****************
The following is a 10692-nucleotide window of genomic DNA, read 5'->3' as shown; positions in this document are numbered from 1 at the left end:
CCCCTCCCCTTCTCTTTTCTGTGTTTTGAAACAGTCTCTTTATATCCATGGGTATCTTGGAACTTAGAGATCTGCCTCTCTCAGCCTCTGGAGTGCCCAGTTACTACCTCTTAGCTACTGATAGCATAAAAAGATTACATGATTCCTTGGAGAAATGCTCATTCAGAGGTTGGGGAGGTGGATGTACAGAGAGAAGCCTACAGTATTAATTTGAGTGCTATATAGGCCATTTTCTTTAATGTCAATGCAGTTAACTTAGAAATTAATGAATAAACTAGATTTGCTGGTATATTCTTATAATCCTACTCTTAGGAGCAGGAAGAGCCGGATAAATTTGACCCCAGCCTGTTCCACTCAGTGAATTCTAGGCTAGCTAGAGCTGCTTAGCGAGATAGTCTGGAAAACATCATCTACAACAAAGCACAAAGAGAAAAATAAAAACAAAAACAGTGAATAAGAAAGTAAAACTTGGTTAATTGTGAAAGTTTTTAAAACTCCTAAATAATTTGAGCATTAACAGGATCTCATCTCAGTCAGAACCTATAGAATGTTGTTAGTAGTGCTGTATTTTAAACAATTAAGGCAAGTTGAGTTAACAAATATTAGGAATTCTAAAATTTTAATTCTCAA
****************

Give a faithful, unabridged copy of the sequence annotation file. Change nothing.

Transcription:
The following is a 10692-nucleotide window of genomic DNA, read 5'->3' as shown; positions in this document are numbered from 1 at the left end:
CCCCTCCCCTTCTCTTTTCTGTGTTTTGAAACAGTCTCTTTATATCCATGGGTATCTTGGAACTTAGAGATCTGCCTCTCTCAGCCTCTGGAGTGCCCAGTTACTACCTCTTAGCTACTGATAGCATAAAAAGATTACATGATTCCTTGGAGAAATGCTCATTCAGAGGTTGGGGAGGTGGATGTACAGAGAGAAGCCTACAGTATTAATTTGAGTGCTATATAGGCCATTTTCTTTAATGTCAATGCAGTTAACTTAGAAATTAATGAATAAACTAGATTTGCTGGTATATTCTTATAATCCTACTCTTAGGAGCAGGAAGAGCCGGATAAATTTGACCCCAGCCTGTTCCACTCAGTGAATTCTAGGCTAGCTAGAGCTGCTTAGCGAGATAGTCTGGAAAACATCATCTACAACAAAGCACAAAGAGAAAAATAAAAACAAAAACAGTGAATAAGAAAGTAAAACTTGGTTAATTGTGAAAGTTTTTAAAACTCCTAAATAATTTGAGCATTAACAGGATCTCATCTCAGTCAGAACCTATAGAATGTTGTTAGTAGTGCTGTATTTTAAACAATTAAGGCAAGTTGAGTTAACAAATATTAGGAATTCTAAAATTTTAATTCTCAA